Giving Compass' Take:
- In a recent study, researchers looked at COVID-19's impact on people's health and finances after they've recovered from the virus.
- What can we do to prepare for the economic effects of coronavirus after the immediate health impact? How can you help those disproportionately impacted by coronavirus-related debt?
- Find funds to guide your giving to alleviate coronavirus-related debt for those who need help the most.
What is Giving Compass?
We connect donors to learning resources and ways to support community-led solutions. Learn more about us.
Within two months of leaving the hospital, nearly 7% of the patients in the study had died, including more than 10% of the patients treated in an intensive care unit. Fifteen percent had ended up back in the hospital.
The data come from more than 1,250 patients treated in 38 hospitals across Michigan this spring and summer, when the state was one of the earliest to experience a peak in cases.
When researchers interviewed 488 of the surviving patients by phone, around 60 days after their hospitalization, they heard a litany of health and life woes. The findings appear in the Annals of Internal Medicine.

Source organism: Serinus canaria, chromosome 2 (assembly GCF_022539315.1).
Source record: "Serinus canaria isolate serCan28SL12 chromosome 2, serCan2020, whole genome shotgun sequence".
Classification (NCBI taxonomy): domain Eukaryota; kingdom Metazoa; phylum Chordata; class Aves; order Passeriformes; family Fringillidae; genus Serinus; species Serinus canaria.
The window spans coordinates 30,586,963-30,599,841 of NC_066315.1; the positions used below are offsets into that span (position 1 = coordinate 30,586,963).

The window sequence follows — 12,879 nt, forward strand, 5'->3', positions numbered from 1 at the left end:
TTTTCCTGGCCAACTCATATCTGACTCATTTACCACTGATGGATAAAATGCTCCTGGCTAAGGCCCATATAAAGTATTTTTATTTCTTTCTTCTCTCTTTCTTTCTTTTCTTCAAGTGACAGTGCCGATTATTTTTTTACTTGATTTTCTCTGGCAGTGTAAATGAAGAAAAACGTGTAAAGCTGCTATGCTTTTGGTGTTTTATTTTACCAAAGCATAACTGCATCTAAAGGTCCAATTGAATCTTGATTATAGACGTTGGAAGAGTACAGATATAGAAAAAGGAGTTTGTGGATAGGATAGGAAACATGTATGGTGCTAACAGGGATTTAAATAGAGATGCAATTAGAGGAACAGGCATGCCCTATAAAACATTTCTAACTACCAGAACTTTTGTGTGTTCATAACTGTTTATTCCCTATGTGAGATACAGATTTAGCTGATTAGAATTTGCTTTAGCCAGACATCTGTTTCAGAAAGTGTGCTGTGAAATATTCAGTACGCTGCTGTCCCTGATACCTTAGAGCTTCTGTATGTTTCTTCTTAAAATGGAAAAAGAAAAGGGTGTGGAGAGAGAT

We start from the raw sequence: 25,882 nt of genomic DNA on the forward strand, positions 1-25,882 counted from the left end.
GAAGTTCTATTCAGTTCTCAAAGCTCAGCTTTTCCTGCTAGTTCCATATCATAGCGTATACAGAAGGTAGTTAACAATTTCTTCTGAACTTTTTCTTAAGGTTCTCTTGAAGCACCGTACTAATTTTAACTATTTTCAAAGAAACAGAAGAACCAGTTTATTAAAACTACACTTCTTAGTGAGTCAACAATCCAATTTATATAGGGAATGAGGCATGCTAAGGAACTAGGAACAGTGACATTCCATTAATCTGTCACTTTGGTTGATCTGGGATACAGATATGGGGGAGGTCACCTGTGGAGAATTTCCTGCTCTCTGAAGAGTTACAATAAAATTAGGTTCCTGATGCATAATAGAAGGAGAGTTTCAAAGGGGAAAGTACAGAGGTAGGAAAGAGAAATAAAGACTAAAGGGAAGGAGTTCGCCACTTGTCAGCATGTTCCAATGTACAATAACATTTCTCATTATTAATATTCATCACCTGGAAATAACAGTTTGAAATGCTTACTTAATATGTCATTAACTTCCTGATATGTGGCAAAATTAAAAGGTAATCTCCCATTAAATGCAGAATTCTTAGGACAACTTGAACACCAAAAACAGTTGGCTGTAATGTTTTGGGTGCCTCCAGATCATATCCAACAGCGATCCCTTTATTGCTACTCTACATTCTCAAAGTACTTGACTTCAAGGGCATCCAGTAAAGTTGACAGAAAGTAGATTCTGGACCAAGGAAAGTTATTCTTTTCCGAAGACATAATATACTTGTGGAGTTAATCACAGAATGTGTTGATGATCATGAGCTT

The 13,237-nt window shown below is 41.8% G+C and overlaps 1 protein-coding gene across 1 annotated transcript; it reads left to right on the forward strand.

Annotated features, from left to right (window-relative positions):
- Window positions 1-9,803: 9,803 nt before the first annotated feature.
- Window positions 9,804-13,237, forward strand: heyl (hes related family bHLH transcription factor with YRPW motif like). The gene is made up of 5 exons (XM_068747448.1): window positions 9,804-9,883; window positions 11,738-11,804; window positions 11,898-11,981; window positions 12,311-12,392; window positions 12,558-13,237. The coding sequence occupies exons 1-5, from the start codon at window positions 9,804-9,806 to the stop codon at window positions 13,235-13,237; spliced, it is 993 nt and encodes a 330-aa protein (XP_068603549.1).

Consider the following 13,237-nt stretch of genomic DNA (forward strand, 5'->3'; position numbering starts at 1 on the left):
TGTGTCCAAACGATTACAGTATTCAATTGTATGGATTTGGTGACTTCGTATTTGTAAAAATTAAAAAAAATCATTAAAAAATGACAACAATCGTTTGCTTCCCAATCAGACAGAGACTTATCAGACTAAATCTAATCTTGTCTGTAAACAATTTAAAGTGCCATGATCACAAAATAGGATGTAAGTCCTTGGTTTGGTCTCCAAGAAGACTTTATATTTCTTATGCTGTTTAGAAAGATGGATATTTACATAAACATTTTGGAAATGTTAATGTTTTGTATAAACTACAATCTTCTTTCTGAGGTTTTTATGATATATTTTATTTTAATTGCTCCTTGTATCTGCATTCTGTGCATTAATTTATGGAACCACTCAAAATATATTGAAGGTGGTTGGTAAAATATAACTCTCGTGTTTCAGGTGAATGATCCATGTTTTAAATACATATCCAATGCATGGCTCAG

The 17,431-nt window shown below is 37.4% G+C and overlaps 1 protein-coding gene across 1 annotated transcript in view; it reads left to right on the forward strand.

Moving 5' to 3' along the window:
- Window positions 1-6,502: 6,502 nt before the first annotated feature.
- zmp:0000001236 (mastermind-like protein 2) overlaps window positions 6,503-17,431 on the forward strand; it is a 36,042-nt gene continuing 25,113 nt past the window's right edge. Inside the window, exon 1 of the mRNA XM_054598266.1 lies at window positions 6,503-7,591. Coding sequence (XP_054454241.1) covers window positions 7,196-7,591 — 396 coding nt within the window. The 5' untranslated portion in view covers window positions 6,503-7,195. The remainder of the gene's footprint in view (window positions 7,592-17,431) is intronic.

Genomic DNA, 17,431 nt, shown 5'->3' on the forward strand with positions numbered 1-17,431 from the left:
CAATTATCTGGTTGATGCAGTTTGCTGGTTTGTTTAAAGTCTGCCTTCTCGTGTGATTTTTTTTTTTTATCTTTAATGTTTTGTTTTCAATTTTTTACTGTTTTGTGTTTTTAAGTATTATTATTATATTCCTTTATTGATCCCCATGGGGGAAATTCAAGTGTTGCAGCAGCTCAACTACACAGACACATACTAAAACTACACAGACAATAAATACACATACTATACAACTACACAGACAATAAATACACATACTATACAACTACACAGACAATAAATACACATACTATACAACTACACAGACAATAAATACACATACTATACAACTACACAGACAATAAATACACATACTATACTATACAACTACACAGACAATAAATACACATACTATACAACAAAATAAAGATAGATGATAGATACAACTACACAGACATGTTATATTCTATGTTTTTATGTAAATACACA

“These data suggest that the burden of COVID-19 extends far beyond the hospital and far beyond health,” says lead author Vineet Chopra, chief of hospital medicine at Michigan Medicine, the University of Michigan’s academic medical center. “The mental, financial, and physical tolls of this disease among survivors appear substantial.”
LASTING EFFECTS FOR COVID-19 PATIENTS
More than 39% of the patients interviewed said they hadn’t gotten back to normal activities yet, two months after leaving the hospital. Twelve percent of the patients said they couldn’t carry out basic care for themselves anymore, or as well as before.
Read the full article about COVID's impact on health and finances by Kara Gavin at Futurity.